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Programming C# 4.0 by Jesse Liberty, Matthew Adams, Ian Griffiths

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Expressions and Statements

An expression is a piece of code that produces a value of some kind. We’ve actually seen several examples already, the most basic being the numbers we’re assigning into the variables. So in our example, a number such as:

5.141

is an expression. Expressions where we just tell C# what value we want are called literal expressions. More interestingly, expressions can perform calculations. For example, we could calculate the distance traveled per kilogram of fuel consumed with the expression in Example 2-6.

Example 2-6. Dividing one variable by another

kmTravelled / fuelKilosConsumed

The / symbol denotes division. Multiplication, addition, and subtraction are done with *, +, and -, respectively.

You can combine expressions together too. The / operator requires two inputs—the dividend and the divisor—and each input is itself an expression. We were able to use variable names such as kmTravelled because a variable name is valid as an expression—the resultant value is just whatever that variable’s value is. But we could use literals, as Example 2-7 shows. (A trap awaits the unwary here; see the sidebar on the next page.)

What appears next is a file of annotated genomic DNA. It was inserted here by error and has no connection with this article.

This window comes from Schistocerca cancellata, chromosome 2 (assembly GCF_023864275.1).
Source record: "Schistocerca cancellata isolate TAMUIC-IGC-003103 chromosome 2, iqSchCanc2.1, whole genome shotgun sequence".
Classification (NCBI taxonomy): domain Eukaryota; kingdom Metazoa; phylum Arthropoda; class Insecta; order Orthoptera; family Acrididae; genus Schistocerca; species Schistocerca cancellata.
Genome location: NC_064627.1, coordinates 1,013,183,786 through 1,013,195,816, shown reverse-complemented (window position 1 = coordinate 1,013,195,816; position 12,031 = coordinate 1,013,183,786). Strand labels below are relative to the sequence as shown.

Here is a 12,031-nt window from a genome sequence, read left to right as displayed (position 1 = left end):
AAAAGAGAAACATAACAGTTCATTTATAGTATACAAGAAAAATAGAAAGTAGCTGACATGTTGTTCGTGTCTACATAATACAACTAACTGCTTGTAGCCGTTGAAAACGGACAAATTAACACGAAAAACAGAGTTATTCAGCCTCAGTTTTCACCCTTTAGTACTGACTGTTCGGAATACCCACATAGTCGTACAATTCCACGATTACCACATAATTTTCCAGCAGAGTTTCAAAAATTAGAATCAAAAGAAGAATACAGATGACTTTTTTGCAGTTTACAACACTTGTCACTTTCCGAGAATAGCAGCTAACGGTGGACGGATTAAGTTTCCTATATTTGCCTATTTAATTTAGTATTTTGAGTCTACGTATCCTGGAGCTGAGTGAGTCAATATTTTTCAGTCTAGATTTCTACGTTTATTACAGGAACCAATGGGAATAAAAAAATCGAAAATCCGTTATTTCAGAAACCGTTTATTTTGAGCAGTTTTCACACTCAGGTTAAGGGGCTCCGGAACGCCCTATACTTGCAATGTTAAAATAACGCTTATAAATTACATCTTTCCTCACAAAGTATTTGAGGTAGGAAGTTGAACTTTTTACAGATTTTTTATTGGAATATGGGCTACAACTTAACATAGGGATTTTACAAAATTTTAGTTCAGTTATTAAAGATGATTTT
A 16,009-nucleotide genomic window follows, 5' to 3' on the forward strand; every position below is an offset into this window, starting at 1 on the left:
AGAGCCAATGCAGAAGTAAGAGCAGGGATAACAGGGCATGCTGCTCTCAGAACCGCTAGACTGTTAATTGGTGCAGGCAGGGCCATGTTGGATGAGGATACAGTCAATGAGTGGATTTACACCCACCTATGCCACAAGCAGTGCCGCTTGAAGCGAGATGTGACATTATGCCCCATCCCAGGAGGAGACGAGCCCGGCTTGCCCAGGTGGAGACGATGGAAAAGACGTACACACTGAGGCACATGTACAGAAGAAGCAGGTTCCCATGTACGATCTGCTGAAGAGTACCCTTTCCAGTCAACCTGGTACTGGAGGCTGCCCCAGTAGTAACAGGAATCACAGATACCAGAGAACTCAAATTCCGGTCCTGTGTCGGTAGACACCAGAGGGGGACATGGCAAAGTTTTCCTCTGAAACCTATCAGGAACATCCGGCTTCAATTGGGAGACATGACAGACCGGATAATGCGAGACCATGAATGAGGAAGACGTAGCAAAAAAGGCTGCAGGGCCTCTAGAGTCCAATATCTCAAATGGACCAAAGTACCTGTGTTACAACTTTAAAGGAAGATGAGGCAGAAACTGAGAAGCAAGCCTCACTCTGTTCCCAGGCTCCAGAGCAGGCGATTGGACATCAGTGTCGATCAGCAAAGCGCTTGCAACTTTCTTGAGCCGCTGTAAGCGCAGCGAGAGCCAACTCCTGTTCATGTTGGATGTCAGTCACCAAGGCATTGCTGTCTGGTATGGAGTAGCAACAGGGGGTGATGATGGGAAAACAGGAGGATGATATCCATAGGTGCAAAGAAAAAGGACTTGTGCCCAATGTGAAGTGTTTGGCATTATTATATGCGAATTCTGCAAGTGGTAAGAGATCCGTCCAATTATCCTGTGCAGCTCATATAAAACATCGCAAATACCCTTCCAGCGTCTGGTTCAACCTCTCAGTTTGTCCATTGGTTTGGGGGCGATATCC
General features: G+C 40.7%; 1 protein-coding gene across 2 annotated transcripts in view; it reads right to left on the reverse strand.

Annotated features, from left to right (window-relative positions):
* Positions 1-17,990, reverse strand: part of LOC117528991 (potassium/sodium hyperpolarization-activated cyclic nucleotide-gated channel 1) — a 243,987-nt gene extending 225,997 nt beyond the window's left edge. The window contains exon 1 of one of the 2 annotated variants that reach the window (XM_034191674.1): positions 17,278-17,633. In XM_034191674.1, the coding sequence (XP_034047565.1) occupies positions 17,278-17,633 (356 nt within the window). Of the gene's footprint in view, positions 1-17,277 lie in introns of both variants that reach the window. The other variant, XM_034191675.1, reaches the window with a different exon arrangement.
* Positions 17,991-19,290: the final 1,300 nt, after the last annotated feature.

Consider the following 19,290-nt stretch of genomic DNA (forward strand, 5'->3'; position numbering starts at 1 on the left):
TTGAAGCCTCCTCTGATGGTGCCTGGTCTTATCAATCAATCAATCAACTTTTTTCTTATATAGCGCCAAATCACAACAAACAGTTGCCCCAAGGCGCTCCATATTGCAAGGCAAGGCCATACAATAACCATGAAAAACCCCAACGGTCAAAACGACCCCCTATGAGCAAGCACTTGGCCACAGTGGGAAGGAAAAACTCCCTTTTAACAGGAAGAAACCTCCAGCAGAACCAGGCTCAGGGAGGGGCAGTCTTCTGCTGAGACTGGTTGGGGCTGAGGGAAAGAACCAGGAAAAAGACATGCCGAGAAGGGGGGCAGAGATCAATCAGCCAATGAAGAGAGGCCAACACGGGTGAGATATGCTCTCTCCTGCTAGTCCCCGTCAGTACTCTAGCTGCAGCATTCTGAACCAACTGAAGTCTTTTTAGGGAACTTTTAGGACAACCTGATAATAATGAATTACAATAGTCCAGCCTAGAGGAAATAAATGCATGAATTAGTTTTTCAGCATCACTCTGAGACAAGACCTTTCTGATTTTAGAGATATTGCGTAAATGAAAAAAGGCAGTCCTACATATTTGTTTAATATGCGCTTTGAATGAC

Example 2-7. Dividing one literal by another

60 / 10

Or we could use a mixture of literals and variable names to calculate the elapsed time in minutes:

elapsedSeconds / 60

or a multiplication expression as one of the inputs to a division expression to calculate the elapsed time in hours:

elapsedSeconds / (60 * 60)

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